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Own Dollar General? Hurry and take this advice before earnings

dollar general storefront

With the end of the year approaching, you need to make sure your portfolio is in the best shape possible. Considering that some investors will have to deal with a tax burden in a couple of months, cutting some losses - or preventing them - is the name of the game today.

Some on Wall Street have decided to take the rest of the year off to enjoy the holidays and escape the ups and downs of financial markets. Hence, the VIX is at its lowest level since 2019, implying that not much is happening in the market today. Not much except for a dead cat bounce on Dollar General (NYSE: DG) shares.

Part of the retail stock universe, Dollar General is not in a great position relative to some of its peers, as markets are laying down clear warning signs of a potentially disappointing quarter announcement coming up. If you own it, you'll want to read this so you can hedge away any potential risks.

Plain and simpleĀ 

Taking the sector as a whole, you can use MarketBeat's stock screener to spread out the following metrics for all the stocks in the space. Namely, the forward price-to-earnings ratio seeks to place a value on the expected earnings a business will push out in the next twelve months.

This one may sound a bit controversial for those value investors out there, but you aren't here to follow the average path, right? The big gains, or more importantly, avoiding the significant losses, come from taking the path less traveled.

Taking the sector as a whole, with close competitors like Costco Wholesale (NASDAQ: COST) and Target (NYSE: TGT), or even Dollar Tree (NASDAQ: DLTR), if you are looking for a more 'apples to apples' comparison, you can gauge where the market sentiment is with regards to the future earnings growth of these firms.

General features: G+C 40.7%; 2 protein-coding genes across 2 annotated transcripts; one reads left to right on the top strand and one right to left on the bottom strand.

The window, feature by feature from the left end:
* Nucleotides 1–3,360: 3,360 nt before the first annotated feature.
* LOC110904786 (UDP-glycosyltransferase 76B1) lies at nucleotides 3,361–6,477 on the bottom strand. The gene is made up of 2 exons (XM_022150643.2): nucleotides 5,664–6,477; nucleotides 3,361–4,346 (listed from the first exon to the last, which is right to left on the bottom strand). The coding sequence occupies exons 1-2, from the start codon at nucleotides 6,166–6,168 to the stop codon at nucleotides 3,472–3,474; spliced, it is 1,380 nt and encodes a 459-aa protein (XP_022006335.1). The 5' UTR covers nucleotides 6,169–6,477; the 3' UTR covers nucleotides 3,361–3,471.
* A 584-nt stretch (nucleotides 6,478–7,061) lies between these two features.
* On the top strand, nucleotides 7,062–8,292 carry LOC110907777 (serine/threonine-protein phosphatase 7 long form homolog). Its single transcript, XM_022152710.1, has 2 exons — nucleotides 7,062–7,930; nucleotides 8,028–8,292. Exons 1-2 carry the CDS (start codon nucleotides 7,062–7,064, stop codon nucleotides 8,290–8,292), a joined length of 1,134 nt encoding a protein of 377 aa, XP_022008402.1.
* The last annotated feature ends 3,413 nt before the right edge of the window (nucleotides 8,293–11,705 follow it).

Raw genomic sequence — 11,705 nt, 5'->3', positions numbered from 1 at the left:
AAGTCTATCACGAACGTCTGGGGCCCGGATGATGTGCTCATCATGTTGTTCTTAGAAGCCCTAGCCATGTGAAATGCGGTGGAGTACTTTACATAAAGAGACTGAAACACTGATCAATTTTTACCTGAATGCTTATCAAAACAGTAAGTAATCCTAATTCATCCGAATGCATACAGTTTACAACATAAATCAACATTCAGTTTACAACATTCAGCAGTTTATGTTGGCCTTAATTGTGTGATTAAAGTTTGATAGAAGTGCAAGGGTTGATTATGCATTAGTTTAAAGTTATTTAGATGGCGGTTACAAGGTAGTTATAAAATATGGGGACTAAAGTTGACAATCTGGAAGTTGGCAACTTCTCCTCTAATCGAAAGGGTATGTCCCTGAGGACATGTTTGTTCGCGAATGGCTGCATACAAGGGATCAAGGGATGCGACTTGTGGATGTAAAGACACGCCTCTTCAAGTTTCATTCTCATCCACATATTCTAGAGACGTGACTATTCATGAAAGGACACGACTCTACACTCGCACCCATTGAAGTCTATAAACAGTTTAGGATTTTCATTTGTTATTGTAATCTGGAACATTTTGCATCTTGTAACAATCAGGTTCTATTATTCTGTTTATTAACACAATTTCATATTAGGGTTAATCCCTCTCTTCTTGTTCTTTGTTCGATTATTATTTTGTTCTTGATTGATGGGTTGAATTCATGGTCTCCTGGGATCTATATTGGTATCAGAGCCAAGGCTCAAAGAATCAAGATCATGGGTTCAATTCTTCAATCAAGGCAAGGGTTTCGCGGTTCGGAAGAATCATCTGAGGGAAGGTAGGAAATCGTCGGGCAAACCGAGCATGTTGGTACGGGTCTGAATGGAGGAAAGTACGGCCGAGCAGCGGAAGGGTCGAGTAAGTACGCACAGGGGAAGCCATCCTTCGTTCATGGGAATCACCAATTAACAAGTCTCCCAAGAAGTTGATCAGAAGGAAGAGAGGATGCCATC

As an average, the sector is trading at a forward P/E of 21.7x, which you can use as a benchmark against which to compare your stocks of interest. Here's some advice: The more expensive they are next to that average, the better. Why? The answer may be too simple to even take seriously.

Target sits at the bottom of the group, at a 14.5x multiple to the average, or a 33.4% discount. Dollar General comes in second place at a 22.0% discount with its 16.9x valuation. The most valuable company here is, unsurprisingly, Costco; a valuation of 34.5x will place it 58.7% above the sector.

Despite what you may think, there's a very clear gap driving these valuations, and the results may surprise you.


Why is this not guidance pointing to the pitfalls of Target, which happens to be the least-valued stock in the group? The answer comes down to the expected earnings growth and the price-to-earnings-growth ratio in itself as well.

You see, the PEG ratio is the way that markets gauge whether a stock is too expensive compared to how fast its earnings are expected to grow since you can always overpay even for a good thing. So here's how you break it down.

Target analysts expect earnings growth of 9.0%, while Dollar General sees only 2.1% (the lowest of the group). Dollar Tree and Costco come at higher rates of 17.6% and 8.5%, respectively.

So it is clear that Dollar General should be - and almost is - the least valuable stock in the group based on lackluster growth, but how can you make sure? Dollar General's PEG ratio is 7.9x... Good or bad?

A PEG ratio below 1.0x is considered 'cheap,' meaning that a stock's P/E ratio is low compared to its earnings growth. On the other hand, a PEG ratio above 1.0x can be considered overpaying for the current growth expectations, so a 7.9x is just obscene.

Dollar Tree, which can be the closest comparison here, trades at a 1.0x PEG ratio, which could be considered fairly valued. Now, Costco trades at a 4.0x ratio; isn't that also overextended? Considering the company's size and brand moat, you can see why investors like Warren Buffett would be willing to overpay.

But wait, there's more. A recent lawsuit has just hit Dollar General right before its earnings announcement. The lawsuit, coupled with a low valuation and disappointing earnings growth, provides the perfect pessimistic storm to bring the stock back down from its recent dead cat bounce.

Want some advice? Take the stock off your watchlist for now and wait to see what the quarter brings. But it is highly likely that the stock will get worse before it gets better. An analyst upside of 6.6% is not worth the headache today.

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